As soon as the association and the conference are formalized, we find specialized magazines. Perhaps the most important of these is Social Networks, which has been published since 1979, one year after INSNA was created and in the same year that the Sunbelt conference was established, having published twenty-seven volumes by 2005, containing just over 100 magazines, with quarterly publication. The themes that are published in the magazine cover mathematics, computer science, economics, sociology, anthropology, history, geography, psychology, political science and the broad area of social sciences. In addition to addressing studies on the structure and function of networks, it also publishes specific methodologies for their analysis, mainly of a quantitative and graphical order, not forgetting qualitative, explanatory and explanatory methodologies.
An electronic magazine - living up to the possibility of connecting virtually and the presence or physical proximity to exercise the functions of the social network is no longer mandatory - is the Journal of Social Structure, (JoSS), which, as already indicated by its name, is dedicated to the structural study of networks linked, also, to INSNA. The magazine is in its sixth edition, having started its electronic publications in 2000.
Finally, Redes, a Hispanic magazine for the study of social networks, likewise, in electronic format, started publishing in 2001 and, in 2005, published its seventh volume. It is a magazine focused in particular on the themes that take place in Latin American countries and Spain, where its edition is rooted.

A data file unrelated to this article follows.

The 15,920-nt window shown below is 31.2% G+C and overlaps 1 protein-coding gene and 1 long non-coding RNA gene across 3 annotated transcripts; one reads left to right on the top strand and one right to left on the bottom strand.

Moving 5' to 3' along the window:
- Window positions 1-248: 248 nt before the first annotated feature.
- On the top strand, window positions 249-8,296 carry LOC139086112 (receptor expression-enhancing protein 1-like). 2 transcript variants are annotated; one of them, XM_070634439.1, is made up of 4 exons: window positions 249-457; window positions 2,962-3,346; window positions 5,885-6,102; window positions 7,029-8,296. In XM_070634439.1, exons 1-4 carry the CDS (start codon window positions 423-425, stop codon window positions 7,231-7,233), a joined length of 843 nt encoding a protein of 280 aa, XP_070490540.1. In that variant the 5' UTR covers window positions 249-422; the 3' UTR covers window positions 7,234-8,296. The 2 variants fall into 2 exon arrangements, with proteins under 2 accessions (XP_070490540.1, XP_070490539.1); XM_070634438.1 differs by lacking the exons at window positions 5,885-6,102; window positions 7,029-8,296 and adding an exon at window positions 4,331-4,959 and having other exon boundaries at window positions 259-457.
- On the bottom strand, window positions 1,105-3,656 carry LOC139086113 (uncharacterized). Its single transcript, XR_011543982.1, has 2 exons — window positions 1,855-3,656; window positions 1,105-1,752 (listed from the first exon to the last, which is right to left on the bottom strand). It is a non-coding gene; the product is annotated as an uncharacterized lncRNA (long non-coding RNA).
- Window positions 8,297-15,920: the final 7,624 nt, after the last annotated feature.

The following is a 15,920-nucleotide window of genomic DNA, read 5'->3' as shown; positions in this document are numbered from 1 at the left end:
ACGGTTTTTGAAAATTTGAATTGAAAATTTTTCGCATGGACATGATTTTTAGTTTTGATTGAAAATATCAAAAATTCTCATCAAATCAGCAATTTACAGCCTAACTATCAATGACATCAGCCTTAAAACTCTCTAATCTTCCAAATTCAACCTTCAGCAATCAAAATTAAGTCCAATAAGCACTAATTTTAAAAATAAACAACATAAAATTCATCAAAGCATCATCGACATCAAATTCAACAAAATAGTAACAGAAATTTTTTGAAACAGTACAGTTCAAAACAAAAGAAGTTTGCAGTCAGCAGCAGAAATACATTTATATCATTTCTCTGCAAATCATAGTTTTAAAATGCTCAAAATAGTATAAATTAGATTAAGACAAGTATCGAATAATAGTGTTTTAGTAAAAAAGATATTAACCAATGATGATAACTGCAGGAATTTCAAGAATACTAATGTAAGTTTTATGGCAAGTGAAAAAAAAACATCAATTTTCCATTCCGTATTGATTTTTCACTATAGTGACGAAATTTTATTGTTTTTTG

We also found several manuals dedicated to the study of social networks, among which we can mention Degenne and Forsé (1999), Scott, Jhon (1991-2000) and Wasserman and Faust (1994).
In the CAPES database (2004), when looking for social networks, taking 2000 as the base year, to defend dissertations and theses in all areas of knowledge, we found 80 titles of final papers for graduate studies. Among the pages of scientific quality that we find on the network and that allows access to scientific articles, we find Scielo (2005) that, in the search for social networks, allows us to capture three articles, this page being the date, limited to contribute with the research on the topic.
Finally, in direct searches by Google, when writing social network, we come across more than 600,000 pages. Obviously, in this type of search, the data provided is of a unique variety, not only because of the thematic content, but also due to the difference in the quality of what is displayed there. When adding to the search and psychology, the number drops to 44,000 pages, which does not gain importance nor, for this very reason, increases the quality.
As we can see, searches on social networks end up acquiring great complexity. In addition to the issues related to the theme's own complexity, we are faced with the difficulty of accessing relevant and updated materials on the theme in Brazil.
On the other hand, publications on social networks outside the country, allow us the possibility to study them, as well as to check some research on social networks in the contexts of human development, as presented below.